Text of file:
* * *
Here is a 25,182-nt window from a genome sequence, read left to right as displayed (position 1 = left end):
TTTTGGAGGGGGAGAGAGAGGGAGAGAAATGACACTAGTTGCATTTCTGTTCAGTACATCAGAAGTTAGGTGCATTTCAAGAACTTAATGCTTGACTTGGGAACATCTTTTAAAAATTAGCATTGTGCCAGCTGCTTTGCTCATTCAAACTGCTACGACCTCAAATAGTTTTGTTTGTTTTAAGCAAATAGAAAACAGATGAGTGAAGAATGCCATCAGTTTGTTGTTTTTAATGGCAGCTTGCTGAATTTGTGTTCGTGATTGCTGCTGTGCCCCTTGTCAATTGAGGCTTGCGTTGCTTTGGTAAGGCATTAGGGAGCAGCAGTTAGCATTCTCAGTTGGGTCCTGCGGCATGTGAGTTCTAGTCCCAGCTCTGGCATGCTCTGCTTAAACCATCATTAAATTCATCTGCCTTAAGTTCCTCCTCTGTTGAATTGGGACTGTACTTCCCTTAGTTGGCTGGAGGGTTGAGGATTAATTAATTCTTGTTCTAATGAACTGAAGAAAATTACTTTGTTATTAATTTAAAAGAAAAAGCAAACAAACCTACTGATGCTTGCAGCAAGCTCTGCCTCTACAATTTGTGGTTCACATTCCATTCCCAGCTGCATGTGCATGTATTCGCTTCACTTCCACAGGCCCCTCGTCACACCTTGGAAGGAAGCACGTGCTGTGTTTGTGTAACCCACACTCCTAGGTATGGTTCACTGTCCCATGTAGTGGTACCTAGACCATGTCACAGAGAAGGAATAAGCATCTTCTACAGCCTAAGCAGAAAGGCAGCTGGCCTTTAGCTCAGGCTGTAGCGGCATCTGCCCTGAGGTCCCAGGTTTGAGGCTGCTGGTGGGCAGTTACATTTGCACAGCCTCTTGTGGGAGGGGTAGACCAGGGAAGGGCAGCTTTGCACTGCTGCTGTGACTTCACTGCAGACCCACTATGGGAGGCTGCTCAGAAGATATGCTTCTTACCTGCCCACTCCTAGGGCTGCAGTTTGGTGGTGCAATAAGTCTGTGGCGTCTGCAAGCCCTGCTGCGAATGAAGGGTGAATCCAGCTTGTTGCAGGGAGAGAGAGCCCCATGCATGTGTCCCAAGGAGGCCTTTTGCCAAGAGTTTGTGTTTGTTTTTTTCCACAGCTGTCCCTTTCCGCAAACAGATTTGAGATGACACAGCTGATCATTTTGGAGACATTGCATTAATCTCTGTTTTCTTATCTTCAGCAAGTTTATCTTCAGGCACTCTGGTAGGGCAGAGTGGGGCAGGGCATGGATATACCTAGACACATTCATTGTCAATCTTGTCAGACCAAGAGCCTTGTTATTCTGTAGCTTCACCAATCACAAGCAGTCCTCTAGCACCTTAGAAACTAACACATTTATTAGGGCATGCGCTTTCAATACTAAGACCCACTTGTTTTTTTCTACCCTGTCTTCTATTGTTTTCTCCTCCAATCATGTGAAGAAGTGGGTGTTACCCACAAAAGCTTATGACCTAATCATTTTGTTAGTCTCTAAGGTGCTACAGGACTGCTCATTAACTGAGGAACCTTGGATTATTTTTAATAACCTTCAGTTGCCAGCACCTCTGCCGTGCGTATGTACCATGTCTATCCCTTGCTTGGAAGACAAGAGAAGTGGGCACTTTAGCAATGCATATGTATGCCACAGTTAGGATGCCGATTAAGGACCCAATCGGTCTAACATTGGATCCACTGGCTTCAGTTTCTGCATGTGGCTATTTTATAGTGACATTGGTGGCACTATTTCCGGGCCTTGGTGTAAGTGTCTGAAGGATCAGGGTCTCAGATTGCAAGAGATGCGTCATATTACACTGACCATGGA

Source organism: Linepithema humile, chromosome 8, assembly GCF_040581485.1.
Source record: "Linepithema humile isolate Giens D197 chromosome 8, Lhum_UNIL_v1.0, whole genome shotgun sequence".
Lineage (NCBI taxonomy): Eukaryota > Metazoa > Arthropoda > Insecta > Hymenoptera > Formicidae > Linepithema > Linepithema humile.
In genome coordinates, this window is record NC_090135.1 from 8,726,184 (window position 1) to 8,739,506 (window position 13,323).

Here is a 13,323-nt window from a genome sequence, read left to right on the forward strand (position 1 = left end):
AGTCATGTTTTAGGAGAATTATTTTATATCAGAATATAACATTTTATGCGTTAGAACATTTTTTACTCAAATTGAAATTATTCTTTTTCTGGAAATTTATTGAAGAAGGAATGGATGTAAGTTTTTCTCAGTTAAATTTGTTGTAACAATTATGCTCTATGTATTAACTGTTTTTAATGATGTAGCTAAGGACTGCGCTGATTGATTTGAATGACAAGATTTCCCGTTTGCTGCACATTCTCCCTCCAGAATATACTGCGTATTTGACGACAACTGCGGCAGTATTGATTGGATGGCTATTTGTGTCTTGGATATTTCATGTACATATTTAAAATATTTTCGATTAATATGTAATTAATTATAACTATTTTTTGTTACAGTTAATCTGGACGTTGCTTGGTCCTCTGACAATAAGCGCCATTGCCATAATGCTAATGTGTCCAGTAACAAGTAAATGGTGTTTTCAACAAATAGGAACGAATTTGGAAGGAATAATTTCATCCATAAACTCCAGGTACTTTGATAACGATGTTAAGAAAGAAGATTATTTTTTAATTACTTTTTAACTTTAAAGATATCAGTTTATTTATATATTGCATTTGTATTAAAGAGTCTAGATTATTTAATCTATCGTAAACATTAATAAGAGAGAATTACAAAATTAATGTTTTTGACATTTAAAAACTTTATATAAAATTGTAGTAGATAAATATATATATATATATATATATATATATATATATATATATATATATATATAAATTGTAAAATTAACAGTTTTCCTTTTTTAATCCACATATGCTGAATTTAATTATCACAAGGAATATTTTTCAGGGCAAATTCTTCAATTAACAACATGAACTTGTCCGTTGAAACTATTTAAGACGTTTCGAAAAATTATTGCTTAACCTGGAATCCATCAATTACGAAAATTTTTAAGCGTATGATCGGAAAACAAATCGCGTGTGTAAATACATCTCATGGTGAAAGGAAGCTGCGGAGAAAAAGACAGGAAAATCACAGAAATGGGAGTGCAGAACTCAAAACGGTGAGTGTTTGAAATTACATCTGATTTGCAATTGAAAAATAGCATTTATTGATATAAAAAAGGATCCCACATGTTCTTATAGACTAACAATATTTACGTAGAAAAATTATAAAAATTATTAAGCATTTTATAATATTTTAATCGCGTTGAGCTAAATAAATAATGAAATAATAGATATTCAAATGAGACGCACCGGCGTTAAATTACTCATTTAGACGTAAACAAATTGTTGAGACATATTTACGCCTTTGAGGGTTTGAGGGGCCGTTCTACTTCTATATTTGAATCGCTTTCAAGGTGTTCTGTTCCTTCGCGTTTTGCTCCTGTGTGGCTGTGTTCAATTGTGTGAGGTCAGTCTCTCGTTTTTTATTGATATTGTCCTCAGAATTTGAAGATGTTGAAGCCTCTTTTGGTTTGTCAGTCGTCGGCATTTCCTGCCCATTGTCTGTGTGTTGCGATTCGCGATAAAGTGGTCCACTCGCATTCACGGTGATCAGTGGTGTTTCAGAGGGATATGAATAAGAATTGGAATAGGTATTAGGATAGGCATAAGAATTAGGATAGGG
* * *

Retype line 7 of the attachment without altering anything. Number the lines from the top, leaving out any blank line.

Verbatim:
Here is a 13,323-nt window from a genome sequence, read left to right on the forward strand (position 1 = left end):